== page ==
To make this happen, the cult employs the services of a pseudo-demonic biker gang, the Black Skulls. As described by Carruthers, played by Bill Duke, later in the movie, the Black Skulls were originally drug couriers that found themselves afoul of some tainted LSD, which mutated them both mentally and physically, becoming sadomasochistic cenobite-type beings. “Ceno-bikers,” if you will.
After being given a human sacrifice, the Ceno-bikers proceed to abduct our dynamic duo, and the Children of the New Dawn drug Mandy (also sting her with a giant pickled hornet, what the fuck?), and present her in front of Jeremiah, who is “presenting” in his own right. He even plays some of his shitty music that’s all about, you guessed it, himself. However, Mandy does the sensible thing and laughs at his patheticness. With his manhood embarrassed, Jeremiah proceeds to torture Red and set Mandy on fire in front of him. Red is reduced to tears and agony as Mandy burns completely to ash in front of him.
Even after the most devastating moment of Red’s life, Cosmatos knows that he needs to break up the moments of tension in his film with some levity. Oftentimes, he does this by layering on more and more absurdity. Such is the case with the greatest creation of this movie… Cheddar Goblin.
Enjoy that weirdness while you can. Because as soon as Red comes to, the movies flips into the second half, and it’s punctuated by one of the greatest moments from Nicolas Cage ever wherein he relapse with a bottle of vodka and unleashes his rage and agony into the most gut-wrenching screams he’s ever uttered…
Here’s the thing to keep in mind with Cage. There’s this misconception that he’s a bad actor, which is far from the truth. What it comes down to is how he’s used. His, shall we say, “unique” brand of acting sticks out like a sore thumb in most commercial pieces that more or less play it straight. It’s only when the film around him is able to match his crazy that he feels right at home. And Mandy is the shining example of that.
The second half of the film is what really establishes what this is, a revenge flick. However, because of the horror-like presentation of the film, the way it operates is less of a Death Wish style film and more as a slasher movie where the slasher is also the hero of the movie. Cage even mentioned that one of his influences on his performance in the latter half of the movie is Kane Hodder as Jason Voorhees in Friday The 13th Part 7: The New Blood.
In a lot of ways, when I first watched this movie, the movie that immediately jumped to mind was the first Mad Max. We follow a reluctant hero who sets out on a revenge mission against a group of bikers, and the world may or may not be messed up in some way. The fact that this world feels so surreal and hostile actually makes all the more sense when Red ingests some of the tainted LSD later in the film. In effect, the movie makes a lot more sense if you look at it through the lens of the worst drug trip imaginable.
In fact, the movie often employs such surreal visuals that there are even moments of animation that punctuate moments in Red’s psyche that feel completely ripped out of a Heavy Metal segment. This deteriorating point of view could even call into question how much of the movie is actually even happening. A good example of this is when Red meets the Chemist, played by Richard Brake. Not only does he imagine eels at his feet, but who knows if the Chemist’s pet tiger Lizzie is even real?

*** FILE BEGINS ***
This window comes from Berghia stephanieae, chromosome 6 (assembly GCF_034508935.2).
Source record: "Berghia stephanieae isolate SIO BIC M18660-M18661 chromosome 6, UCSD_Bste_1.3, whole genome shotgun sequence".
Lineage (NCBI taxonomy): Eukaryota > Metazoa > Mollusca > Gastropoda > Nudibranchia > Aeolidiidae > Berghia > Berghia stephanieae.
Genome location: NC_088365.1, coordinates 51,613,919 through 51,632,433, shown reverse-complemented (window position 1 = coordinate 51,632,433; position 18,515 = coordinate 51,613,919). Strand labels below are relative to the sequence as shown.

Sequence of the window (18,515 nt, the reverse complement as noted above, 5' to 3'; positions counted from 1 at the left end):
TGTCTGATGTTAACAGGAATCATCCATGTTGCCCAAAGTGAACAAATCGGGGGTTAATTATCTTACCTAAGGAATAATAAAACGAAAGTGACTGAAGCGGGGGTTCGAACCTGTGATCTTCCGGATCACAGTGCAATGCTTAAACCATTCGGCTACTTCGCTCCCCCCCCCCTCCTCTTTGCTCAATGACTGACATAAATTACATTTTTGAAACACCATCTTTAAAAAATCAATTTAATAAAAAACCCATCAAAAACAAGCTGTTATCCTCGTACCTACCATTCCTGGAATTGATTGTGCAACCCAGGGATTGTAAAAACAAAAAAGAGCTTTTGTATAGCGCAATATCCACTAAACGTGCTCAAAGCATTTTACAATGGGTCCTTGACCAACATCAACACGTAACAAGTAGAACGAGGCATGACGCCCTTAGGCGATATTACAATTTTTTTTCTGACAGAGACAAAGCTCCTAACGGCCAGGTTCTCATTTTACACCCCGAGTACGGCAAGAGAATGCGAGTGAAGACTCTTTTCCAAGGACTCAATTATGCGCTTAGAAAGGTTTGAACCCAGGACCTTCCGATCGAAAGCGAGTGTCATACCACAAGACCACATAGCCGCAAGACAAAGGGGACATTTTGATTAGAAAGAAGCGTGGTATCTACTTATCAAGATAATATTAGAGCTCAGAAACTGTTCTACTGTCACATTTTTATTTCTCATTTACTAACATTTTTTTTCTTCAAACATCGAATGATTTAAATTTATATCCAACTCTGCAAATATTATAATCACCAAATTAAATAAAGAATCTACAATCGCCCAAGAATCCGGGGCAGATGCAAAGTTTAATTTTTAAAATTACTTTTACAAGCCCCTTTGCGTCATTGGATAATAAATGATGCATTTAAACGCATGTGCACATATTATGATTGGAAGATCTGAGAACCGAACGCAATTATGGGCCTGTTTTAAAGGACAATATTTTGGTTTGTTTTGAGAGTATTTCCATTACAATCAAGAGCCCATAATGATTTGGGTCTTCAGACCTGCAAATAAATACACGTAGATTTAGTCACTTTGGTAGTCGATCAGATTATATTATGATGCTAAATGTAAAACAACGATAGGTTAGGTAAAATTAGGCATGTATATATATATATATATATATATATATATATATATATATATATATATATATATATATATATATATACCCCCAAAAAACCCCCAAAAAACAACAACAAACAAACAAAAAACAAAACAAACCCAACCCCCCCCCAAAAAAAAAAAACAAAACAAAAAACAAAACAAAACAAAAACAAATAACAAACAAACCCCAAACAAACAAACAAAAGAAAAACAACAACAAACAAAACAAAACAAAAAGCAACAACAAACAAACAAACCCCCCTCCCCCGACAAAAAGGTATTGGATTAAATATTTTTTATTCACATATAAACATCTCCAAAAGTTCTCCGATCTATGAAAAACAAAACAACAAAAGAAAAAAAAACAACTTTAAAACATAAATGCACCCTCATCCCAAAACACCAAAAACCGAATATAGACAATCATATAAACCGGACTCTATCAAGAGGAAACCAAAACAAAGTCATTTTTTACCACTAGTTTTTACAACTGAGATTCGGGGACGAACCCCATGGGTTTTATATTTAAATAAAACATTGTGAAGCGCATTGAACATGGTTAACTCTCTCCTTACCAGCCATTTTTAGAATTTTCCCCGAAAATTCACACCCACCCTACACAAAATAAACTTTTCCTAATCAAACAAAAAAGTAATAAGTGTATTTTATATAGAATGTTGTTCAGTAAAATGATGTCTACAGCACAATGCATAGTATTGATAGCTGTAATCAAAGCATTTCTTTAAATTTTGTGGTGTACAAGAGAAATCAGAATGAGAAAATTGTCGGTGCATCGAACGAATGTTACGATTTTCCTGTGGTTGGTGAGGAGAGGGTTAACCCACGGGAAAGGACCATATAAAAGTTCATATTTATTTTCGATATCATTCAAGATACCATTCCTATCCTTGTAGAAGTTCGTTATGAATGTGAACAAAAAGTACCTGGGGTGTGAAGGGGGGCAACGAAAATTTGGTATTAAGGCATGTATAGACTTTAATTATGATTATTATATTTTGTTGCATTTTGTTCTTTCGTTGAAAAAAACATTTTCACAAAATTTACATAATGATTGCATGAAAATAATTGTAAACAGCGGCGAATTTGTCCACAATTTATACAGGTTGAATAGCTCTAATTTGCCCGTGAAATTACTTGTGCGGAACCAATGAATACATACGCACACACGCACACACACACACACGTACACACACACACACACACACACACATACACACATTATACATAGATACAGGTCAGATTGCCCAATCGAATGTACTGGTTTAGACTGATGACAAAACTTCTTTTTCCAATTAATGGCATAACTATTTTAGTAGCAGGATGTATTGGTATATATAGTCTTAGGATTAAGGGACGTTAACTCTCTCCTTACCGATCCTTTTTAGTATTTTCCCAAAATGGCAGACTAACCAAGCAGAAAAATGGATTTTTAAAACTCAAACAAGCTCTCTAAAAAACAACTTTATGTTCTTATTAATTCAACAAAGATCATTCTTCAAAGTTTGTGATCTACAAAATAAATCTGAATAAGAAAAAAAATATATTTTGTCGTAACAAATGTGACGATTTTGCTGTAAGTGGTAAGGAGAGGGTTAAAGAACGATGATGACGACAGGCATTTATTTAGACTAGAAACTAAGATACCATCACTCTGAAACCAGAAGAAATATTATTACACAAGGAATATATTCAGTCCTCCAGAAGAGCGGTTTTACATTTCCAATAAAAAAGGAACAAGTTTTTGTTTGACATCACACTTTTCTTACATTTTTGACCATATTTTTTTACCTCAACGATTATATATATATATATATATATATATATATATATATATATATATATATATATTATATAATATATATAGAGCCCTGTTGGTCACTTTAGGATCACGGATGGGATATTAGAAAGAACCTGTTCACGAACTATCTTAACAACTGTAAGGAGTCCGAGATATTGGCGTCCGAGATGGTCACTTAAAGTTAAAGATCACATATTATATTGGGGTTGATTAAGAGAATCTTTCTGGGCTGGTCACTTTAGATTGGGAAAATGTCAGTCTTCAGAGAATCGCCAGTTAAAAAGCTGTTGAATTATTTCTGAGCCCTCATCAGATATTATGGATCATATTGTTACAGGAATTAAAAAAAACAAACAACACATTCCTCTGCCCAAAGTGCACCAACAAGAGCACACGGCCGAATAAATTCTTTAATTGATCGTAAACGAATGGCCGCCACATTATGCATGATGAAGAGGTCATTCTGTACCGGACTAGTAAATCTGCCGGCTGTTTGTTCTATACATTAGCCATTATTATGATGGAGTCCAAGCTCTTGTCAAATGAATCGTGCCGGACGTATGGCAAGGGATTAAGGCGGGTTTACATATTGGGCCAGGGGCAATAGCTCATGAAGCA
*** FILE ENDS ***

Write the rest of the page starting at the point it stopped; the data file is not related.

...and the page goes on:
Nonetheless, while the first half is slow on purpose to allow us to get a feel for the characters and this weird version of reality, it’s ultimately what makes the back half of the movie so utterly satisfying as Red one-by-one knocks off everyone that wronged him. Similar to how Cage’s other unlikely genre mash-up Pig crafted a existential drama through the lens of a revenge story, Mandy crafts an existential slasher horror movie that doubles as a revenge film.
And as if the movie couldn’t get any more metal, Red even forges one of the greatest horror weapons ever, the Beast.
There’s something to be said about how Red’s targets also reflect different sides of 60-70s counterculture, something that Cosmatos is an outspoken critic of. There’s the Ceno-bikers, clearly a reflection on the worst parts of the Wild Angels biker phenomenon that created its own sense of panic, both warranted and unwarranted. And then the Children of the New Dawn are as much a reflection of the Baby Boomer New Age movement as they are the Manson family, whom of which are a notorious by-product of.
This New Age belief system regularly employed the use of psychedelic drugs in order to achieve some sense of spiritual enlightenment. But just like in Black Rainbow, Cosmatos takes this conceit away from the “flower child” aesthetic and depicts it as something much more dark and disturbing. Jeremiah Sand and his “children” are the worst case scenario of this movement. Jeremiah fashions himself as the leader of the new world and will only accept the perfect mate to lead alongside him. And when that mate rejects him, it could be interpreted that he conjures the wrath of the devil himself, in this case, Red.
And sure, I may be digging too deep into the allegory of it all. But in a lot of ways, the film feels very David Lynchian in that it is less concerned with the function of the narrative structure, and more concerned with eliciting a reaction from its viewers. A reaction meant to invite any number of thematic interpretations. Mandy just has the added bonus of being super fucking gory to boot.
Mandy is not a film that’s interested in holding your hand. If anything, it challenges the audience to see if they’re willing to go along with Nicolas Cage in this neon nightmare that invites you to embrace its own insanity.
Surprisingly, my answer was yes. Absolutely.
Mandy is available on Blu Ray, DVD, and VOD. Now streaming on Shudder.